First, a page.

[postgis-users] Easiest web-gis for choropleth map or should I use QGIS plugin?

Barend Köbben kobben at itc.nl
Tue Apr 3 10:38:43 PDT 2012

If you're inclined to program in Javascript, the excellent D3 javascript API (mbostock.github.com/d3/) is very powerfull, relatively simple and renders stunning quality.

A small example I knocked together for Choropleth and Proportional Point Symbol maps , direct from a geojson file of statistical data of my home town (Enschede):

Barend Köbben (Senior Lecturer)
ITC - University of Twente,
Faculty of Geo-Information Science and Earth Observation
PO Box 217, 7500AE Enschede (The Netherlands)
+31-(0)53 4874 253
From: postgis-users-bounces at postgis.refractions.net [postgis-users-bounces at postgis.refractions.net] On Behalf Of Andrew Hill [andrew at vizzuality.com]
Sent: 03 April 2012 18:22
To: PostGIS Users Discussion
Subject: Re: [postgis-users] Easiest web-gis for choropleth map or should I use QGIS plugin?

Hi John,

We develop an open source tool called CartoDB that can do some really nice choropleth maps. You can check-out the code over here,


Depending on what you run it on, it can handle some pretty large datasets, here is a choropleth map of thousands of polygons representing human population,


Shoot us an email if you have any questions.



On Mon, Apr 2, 2012 at 12:48 PM, John Abraham <jea at hbaspecto.com<mailto:jea at hbaspecto.com>> wrote:
I've been looking for an open-source and easily deployable solution to allow users to view choropleth maps of PostGIS layers.  The layers are straightforward enough, just a geometry column, a GID, and then a bunch of value columns.  I simply want the user to be able to use his own computer resources to select the value columns, select the ranges of the classes for the colors, and perhaps select the color ramp.  I already have a Django project which allows the user to generate the layers (select the appropriate geometry and value columns and crosstab them into a single PostGIS view.)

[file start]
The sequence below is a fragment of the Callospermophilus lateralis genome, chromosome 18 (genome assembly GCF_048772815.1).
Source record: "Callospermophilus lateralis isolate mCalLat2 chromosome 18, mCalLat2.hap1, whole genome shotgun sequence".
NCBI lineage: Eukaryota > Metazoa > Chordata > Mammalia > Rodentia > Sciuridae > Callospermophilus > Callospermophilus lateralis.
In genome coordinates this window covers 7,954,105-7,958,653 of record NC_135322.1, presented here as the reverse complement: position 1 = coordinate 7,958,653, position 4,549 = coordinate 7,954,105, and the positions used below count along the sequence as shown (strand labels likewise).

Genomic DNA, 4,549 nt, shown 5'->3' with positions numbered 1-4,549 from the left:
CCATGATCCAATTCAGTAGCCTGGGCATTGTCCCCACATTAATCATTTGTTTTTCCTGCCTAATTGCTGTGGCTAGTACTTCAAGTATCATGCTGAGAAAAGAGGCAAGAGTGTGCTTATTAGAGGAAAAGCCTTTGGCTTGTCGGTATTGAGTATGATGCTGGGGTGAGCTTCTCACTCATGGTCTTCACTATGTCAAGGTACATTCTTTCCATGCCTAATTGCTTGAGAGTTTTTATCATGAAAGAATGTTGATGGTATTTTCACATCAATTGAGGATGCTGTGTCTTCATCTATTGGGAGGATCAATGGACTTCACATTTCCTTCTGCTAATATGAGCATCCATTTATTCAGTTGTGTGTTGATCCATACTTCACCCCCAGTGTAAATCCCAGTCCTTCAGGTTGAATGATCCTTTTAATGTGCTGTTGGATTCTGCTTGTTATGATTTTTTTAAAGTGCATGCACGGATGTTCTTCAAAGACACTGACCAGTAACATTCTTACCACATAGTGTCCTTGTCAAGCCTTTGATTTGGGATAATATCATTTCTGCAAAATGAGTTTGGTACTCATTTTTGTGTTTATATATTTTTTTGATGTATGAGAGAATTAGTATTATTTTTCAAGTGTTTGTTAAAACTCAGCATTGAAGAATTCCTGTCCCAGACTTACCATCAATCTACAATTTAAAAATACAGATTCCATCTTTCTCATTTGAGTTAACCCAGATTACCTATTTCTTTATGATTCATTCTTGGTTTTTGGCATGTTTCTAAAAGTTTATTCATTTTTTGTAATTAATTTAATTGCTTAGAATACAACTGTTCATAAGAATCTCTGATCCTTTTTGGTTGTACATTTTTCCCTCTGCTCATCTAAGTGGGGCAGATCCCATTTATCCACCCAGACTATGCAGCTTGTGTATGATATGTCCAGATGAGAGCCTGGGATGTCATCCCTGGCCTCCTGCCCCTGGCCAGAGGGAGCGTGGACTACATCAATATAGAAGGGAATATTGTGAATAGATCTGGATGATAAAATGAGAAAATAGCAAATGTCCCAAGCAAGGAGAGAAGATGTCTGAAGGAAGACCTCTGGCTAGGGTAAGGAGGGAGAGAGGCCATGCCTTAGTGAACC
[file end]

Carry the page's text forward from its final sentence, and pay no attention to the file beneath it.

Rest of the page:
We have a partially implemented system using Mapserver and Openlayers, but the maps are delivered as bitmaps by the server, which means sending full bitmaps every time the user changes the ranges or selects a different value column.  Here are the technologies I think I can use to do it in the browser alongside my existing Django code:

1) Javascript, probably GeoEXT http://geoext.org/ using open layers, so the browser draws the map, it seems this should be dead-easy and there should be a cut-n-paste example out there but I've been struggling a bit trying to find one,

2) Java applet, there must be one out there I can customize but I haven't found one yet (admittedly haven't looked too hard yet for a Java applet, because I've been preferring the idea of Javascript)

3) Adobe flash/flex, I have no experience with this and the development environment is not open-source, but it looks pretty flexible. I can probably grab code from a colleague of mine who does have something similar already working, but when I looked his code it looked pretty complex internally and it used a few non-open-source libraries.

Any suggestions or thoughts?  I have a feeling that there is A Very Easy Solution out there that I'm not finding.

Alternatively, I could use

4) a QGIS plugin, abandoning the web interface all together, moving my existing python code for generating the layer out of Django and into QGIS, then using QGIs to view the layer.  This would require me to deliver and support QGIS.

John Abraham
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Andrew W. Hill

Faculty of Geo-Information Science and Earth Observation (ITC)
University of Twente
Chamber of Commerce: 501305360000

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